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If you use Image.Save Method to save an image to a EMF/WMF, you got an exceptoin (http://msdn.microsoft.com/en-us/library/ktx83wah.aspx)

Is there another way to save the image to an EMF/WMF? Are there any encoders available?

Thanks Eric

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9 Answers

Image is an abstract class: what you want to do depends on whether you are dealing with a Metafile or a Bitmap.

Creating an image with GDI+ and saving it as an EMF is simple with Metafile. Per Mike's post:

var path = @"c:\foo.emf"
var g = CreateGraphics(); // get a graphics object from your form, or wherever
var img = new Metafile(path, g.GetHdc()); // file is created here
var ig = Graphics.FromImage(img);
// call drawing methods on ig, causing writes to the file
ig.Dispose(); img.Dispose(); g.ReleaseHdc(); g.Dispose();

This is what you want to do most of the time, since that is what EMF is for: saving vector images in the form of GDI+ drawing commands.

You can save a Bitmap to an EMF file by using the above method and calling ig.DrawImage(your_bitmap), but be aware that this does not magically covert your raster data into a vector image.

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Wonderful, I had completely overlooked this easy way of creating a metafile based on the Metafile constructor. I must admit that having to pass in an original HDC is a bit confusing, but nevertheless, it is working. –  Pierre Arnaud Sep 1 '09 at 3:22
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If I remember correctly, it can be done with a combination of the Metafile.GetHenhmetafile(), the API GetEnhMetaFileBits() and Stream.Write(), something like

[DllImport("gdi32")] static extern uint GetEnhMetaFileBits(IntPtr hemf, uint cbBuffer, byte[] lpbBuffer);


IntPtr h = metafile.GetHenhMetafile();
int size = GetEnhMetaFileBits(h, 0, null);
byte[] data = new byte[size];
GetEnhMetaFileBits(h, size, data);
using (FileStream w = File.Create("out.emf")) {
    w.Write(data, 0, size);
}
// TODO: I don't remember whether the handle needs to be closed, but I guess not.

I think this is how I solved the problem when I had it.

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While it looks like this should work I'm finding that it outputs the rasterized version of the metafile, not the vector GDI records. Additionally, you need to call DeleteEnhMetaFile(h) and be aware that calling GetHenhMetaFile() puts the metafile object into an invalid state. –  Jason Harrison Sep 14 '09 at 20:51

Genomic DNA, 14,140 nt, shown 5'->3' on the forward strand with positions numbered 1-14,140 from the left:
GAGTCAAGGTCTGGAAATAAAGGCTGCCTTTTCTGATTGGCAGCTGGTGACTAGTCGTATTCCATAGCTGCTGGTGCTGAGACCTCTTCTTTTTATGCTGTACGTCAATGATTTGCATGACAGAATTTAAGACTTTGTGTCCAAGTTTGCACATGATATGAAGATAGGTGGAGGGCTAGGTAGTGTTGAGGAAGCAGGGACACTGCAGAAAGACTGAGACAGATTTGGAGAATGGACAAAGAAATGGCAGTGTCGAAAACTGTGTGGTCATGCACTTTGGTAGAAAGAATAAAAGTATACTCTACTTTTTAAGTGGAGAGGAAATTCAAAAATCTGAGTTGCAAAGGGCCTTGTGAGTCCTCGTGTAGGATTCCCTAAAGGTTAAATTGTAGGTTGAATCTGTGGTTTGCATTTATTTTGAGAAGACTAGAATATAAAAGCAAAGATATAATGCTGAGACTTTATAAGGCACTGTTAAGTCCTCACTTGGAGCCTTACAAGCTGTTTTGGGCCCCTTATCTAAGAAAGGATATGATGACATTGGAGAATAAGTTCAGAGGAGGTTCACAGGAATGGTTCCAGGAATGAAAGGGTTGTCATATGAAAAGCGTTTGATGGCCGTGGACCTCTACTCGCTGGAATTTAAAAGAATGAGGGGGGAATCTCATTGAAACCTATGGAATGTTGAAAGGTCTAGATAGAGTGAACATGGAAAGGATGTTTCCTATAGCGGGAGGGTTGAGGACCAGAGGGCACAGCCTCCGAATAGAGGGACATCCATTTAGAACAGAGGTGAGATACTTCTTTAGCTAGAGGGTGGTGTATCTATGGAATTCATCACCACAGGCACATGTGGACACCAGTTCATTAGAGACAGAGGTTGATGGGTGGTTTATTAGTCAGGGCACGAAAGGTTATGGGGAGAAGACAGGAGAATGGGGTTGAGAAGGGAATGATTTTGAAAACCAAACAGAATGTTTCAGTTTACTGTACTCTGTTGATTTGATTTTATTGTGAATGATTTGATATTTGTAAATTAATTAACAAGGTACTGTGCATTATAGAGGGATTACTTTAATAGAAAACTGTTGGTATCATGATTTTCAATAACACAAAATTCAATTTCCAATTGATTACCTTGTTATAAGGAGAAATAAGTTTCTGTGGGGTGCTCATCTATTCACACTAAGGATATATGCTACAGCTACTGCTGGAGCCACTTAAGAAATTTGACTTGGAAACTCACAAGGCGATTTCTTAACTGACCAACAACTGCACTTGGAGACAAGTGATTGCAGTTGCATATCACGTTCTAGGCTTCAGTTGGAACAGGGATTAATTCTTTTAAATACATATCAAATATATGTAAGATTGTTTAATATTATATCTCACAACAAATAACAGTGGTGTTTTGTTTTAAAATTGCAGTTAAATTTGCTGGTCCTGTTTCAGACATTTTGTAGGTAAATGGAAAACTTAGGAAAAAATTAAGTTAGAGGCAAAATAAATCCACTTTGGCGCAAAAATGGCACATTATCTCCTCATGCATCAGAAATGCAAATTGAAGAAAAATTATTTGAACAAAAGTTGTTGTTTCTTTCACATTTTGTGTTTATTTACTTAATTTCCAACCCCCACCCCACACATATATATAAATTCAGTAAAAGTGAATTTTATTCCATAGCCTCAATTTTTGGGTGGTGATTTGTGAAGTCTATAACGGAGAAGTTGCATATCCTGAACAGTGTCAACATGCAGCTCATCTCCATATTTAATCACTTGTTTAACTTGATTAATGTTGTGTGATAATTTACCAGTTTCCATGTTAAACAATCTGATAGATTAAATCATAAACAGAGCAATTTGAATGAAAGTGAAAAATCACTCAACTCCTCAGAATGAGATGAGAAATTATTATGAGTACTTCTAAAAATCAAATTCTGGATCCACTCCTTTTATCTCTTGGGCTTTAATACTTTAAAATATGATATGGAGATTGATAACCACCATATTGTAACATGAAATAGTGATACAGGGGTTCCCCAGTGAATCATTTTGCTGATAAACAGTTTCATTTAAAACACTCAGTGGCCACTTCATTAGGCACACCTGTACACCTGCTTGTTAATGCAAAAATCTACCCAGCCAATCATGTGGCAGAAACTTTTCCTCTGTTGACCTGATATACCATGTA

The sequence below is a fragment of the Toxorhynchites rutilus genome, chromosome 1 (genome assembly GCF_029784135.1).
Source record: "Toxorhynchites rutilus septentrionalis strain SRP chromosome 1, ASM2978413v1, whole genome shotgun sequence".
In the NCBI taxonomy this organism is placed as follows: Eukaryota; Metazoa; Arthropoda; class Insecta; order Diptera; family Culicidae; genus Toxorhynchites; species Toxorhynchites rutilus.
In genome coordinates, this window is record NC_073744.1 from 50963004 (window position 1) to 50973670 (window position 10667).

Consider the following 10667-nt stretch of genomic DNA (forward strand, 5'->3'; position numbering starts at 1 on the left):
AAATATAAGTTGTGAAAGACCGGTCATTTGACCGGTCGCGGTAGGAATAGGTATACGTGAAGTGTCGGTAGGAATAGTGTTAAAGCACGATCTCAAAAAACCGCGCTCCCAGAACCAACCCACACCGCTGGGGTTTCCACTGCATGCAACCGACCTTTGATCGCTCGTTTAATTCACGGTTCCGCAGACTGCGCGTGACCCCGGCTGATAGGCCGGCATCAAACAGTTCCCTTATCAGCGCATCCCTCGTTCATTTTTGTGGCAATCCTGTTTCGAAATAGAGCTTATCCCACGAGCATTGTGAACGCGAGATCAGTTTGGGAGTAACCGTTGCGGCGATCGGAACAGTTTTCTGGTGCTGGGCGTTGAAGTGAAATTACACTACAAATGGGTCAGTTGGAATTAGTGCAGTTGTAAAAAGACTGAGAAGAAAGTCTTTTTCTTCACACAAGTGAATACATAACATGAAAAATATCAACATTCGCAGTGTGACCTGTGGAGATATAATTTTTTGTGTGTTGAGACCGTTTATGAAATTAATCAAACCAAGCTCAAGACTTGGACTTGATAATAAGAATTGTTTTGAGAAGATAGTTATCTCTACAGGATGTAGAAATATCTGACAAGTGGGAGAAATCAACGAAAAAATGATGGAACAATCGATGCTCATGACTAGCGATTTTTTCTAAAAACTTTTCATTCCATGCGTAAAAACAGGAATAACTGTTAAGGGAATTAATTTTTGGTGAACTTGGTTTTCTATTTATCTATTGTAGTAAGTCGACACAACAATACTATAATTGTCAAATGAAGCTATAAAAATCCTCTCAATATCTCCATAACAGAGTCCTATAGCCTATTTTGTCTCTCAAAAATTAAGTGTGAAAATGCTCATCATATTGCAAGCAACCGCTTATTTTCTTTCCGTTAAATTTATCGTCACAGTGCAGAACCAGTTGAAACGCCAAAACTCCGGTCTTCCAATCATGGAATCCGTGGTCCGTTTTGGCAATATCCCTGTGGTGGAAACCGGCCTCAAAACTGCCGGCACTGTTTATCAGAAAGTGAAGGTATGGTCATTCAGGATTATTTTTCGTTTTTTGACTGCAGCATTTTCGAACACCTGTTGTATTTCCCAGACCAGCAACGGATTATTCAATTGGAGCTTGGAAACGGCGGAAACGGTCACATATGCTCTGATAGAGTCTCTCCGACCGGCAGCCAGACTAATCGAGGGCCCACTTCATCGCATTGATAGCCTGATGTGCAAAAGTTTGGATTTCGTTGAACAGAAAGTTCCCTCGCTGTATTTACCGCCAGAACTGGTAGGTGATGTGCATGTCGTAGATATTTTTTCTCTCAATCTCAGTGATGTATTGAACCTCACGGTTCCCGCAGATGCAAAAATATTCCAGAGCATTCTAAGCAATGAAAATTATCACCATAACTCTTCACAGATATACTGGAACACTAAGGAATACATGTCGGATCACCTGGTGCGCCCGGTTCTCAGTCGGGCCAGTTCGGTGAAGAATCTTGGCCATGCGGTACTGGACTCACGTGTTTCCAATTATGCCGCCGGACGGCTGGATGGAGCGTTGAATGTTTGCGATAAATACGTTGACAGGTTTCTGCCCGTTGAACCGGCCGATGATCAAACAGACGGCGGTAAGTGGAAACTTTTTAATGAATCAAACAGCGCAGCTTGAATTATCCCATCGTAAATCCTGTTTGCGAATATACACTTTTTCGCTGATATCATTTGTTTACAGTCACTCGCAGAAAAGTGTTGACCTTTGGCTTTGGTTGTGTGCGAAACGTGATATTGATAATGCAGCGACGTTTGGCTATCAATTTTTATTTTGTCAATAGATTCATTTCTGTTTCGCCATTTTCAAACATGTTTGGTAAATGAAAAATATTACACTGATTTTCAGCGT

You need to call DeleteEnhMetafile(h) when you are done, and the Metafile object is put into an invalid state by the GetHenhMetafile call. If the Metafile is a raster based metafile this will give you a raster based .emf on disk. If it is a vector based metafile, then you will get a vector based .emf on disk. Typically calling metafile.Save("filename", System.Drawing.Imaging.ImageFormat.Emf) will give you a .png file. –  Jason Harrison Sep 14 '09 at 20:59
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The question was: "Is there another way to save the image to an EMF/WMF?" Not "what is metafile" or "how to create metafile" or "how to use metafile with Graphics".

I also look for answer for this question "how to save EMF/WMF" In fact if you use:

  Graphics grfx = CreateGraphics();
  MemoryStream ms = new MemoryStream();
  IntPtr ipHdc = grfx.GetHdc();

  Metafile mf = new Metafile(ms, ipHdc);

  grfx.ReleaseHdc(ipHdc);
  grfx.Dispose();
  grfx = Graphics.FromImage(mf);

  grfx.FillEllipse(Brushes.Gray, 0, 0, 100, 100);
  grfx.DrawEllipse(Pens.Black, 0, 0, 100, 100);
  grfx.DrawArc(new Pen(Color.Red, 10), 20, 20, 60, 60, 30, 120);
  grfx.Dispose();

  mf.Save(@"C:\file.emf", ImageFormat.Emf);
  mf.Save(@"C:\file.png", ImageFormat.Png);

In both cases image is saved as format png. And this is the problem which I cannot solve :/

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note that you need to use System.Drawing.Imaging for Metafile and System.IO for MemoryStream. –  Christoph Winkler Jul 24 '12 at 9:24
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The answer by erikkallen is correct. I tried this from VB.NET, and had to use 2 different DllImports to get it to work:

<System.Runtime.InteropServices.DllImportAttribute("gdi32.dll", EntryPoint:="GetEnhMetaFileBits")> _